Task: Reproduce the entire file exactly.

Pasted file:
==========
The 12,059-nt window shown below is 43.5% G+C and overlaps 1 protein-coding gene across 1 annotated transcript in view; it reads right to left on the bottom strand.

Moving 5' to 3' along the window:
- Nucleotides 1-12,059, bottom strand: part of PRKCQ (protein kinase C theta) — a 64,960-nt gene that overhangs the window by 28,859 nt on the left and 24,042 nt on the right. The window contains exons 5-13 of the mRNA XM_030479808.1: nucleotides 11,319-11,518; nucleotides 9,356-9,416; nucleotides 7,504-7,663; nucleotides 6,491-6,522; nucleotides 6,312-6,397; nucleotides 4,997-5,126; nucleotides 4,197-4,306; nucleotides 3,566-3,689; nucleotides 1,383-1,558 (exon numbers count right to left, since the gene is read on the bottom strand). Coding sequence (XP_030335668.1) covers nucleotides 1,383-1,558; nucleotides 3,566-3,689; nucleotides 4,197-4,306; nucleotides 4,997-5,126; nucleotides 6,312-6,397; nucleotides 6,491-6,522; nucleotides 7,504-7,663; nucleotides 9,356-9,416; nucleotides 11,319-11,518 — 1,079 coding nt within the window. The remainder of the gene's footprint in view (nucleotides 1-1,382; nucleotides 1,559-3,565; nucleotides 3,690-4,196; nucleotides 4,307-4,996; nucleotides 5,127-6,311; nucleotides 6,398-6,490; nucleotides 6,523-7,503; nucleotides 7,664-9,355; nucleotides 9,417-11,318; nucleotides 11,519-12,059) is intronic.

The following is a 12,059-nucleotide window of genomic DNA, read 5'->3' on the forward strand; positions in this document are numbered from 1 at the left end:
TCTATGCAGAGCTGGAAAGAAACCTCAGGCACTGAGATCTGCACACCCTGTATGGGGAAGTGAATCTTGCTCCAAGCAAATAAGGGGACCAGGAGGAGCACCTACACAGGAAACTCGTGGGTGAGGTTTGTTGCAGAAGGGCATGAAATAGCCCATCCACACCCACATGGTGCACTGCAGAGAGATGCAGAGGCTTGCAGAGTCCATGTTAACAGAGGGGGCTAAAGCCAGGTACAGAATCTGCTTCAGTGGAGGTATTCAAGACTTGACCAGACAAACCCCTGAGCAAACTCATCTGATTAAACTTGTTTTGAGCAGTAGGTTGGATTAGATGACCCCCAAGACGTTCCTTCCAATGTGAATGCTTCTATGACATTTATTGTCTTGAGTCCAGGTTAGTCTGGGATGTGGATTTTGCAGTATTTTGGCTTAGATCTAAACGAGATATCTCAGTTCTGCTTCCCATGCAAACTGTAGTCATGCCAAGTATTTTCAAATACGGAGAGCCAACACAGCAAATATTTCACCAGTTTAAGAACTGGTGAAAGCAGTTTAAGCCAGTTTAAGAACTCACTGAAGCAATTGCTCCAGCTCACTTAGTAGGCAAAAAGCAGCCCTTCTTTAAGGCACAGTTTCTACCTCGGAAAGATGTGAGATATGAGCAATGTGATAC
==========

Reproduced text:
The 12,059-nt window shown below is 43.5% G+C and overlaps 1 protein-coding gene across 1 annotated transcript in view; it reads right to left on the bottom strand.

Moving 5' to 3' along the window:
- Nucleotides 1-12,059, bottom strand: part of PRKCQ (protein kinase C theta) — a 64,960-nt gene that overhangs the window by 28,859 nt on the left and 24,042 nt on the right. The window contains exons 5-13 of the mRNA XM_030479808.1: nucleotides 11,319-11,518; nucleotides 9,356-9,416; nucleotides 7,504-7,663; nucleotides 6,491-6,522; nucleotides 6,312-6,397; nucleotides 4,997-5,126; nucleotides 4,197-4,306; nucleotides 3,566-3,689; nucleotides 1,383-1,558 (exon numbers count right to left, since the gene is read on the bottom strand). Coding sequence (XP_030335668.1) covers nucleotides 1,383-1,558; nucleotides 3,566-3,689; nucleotides 4,197-4,306; nucleotides 4,997-5,126; nucleotides 6,312-6,397; nucleotides 6,491-6,522; nucleotides 7,504-7,663; nucleotides 9,356-9,416; nucleotides 11,319-11,518 — 1,079 coding nt within the window. The remainder of the gene's footprint in view (nucleotides 1-1,382; nucleotides 1,559-3,565; nucleotides 3,690-4,196; nucleotides 4,307-4,996; nucleotides 5,127-6,311; nucleotides 6,398-6,490; nucleotides 6,523-7,503; nucleotides 7,664-9,355; nucleotides 9,417-11,318; nucleotides 11,519-12,059) is intronic.

The following is a 12,059-nucleotide window of genomic DNA, read 5'->3' on the forward strand; positions in this document are numbered from 1 at the left end:
TCTATGCAGAGCTGGAAAGAAACCTCAGGCACTGAGATCTGCACACCCTGTATGGGGAAGTGAATCTTGCTCCAAGCAAATAAGGGGACCAGGAGGAGCACCTACACAGGAAACTCGTGGGTGAGGTTTGTTGCAGAAGGGCATGAAATAGCCCATCCACACCCACATGGTGCACTGCAGAGAGATGCAGAGGCTTGCAGAGTCCATGTTAACAGAGGGGGCTAAAGCCAGGTACAGAATCTGCTTCAGTGGAGGTATTCAAGACTTGACCAGACAAACCCCTGAGCAAACTCATCTGATTAAACTTGTTTTGAGCAGTAGGTTGGATTAGATGACCCCCAAGACGTTCCTTCCAATGTGAATGCTTCTATGACATTTATTGTCTTGAGTCCAGGTTAGTCTGGGATGTGGATTTTGCAGTATTTTGGCTTAGATCTAAACGAGATATCTCAGTTCTGCTTCCCATGCAAACTGTAGTCATGCCAAGTATTTTCAAATACGGAGAGCCAACACAGCAAATATTTCACCAGTTTAAGAACTGGTGAAAGCAGTTTAAGCCAGTTTAAGAACTCACTGAAGCAATTGCTCCAGCTCACTTAGTAGGCAAAAAGCAGCCCTTCTTTAAGGCACAGTTTCTACCTCGGAAAGATGTGAGATATGAGCAATGTGATAC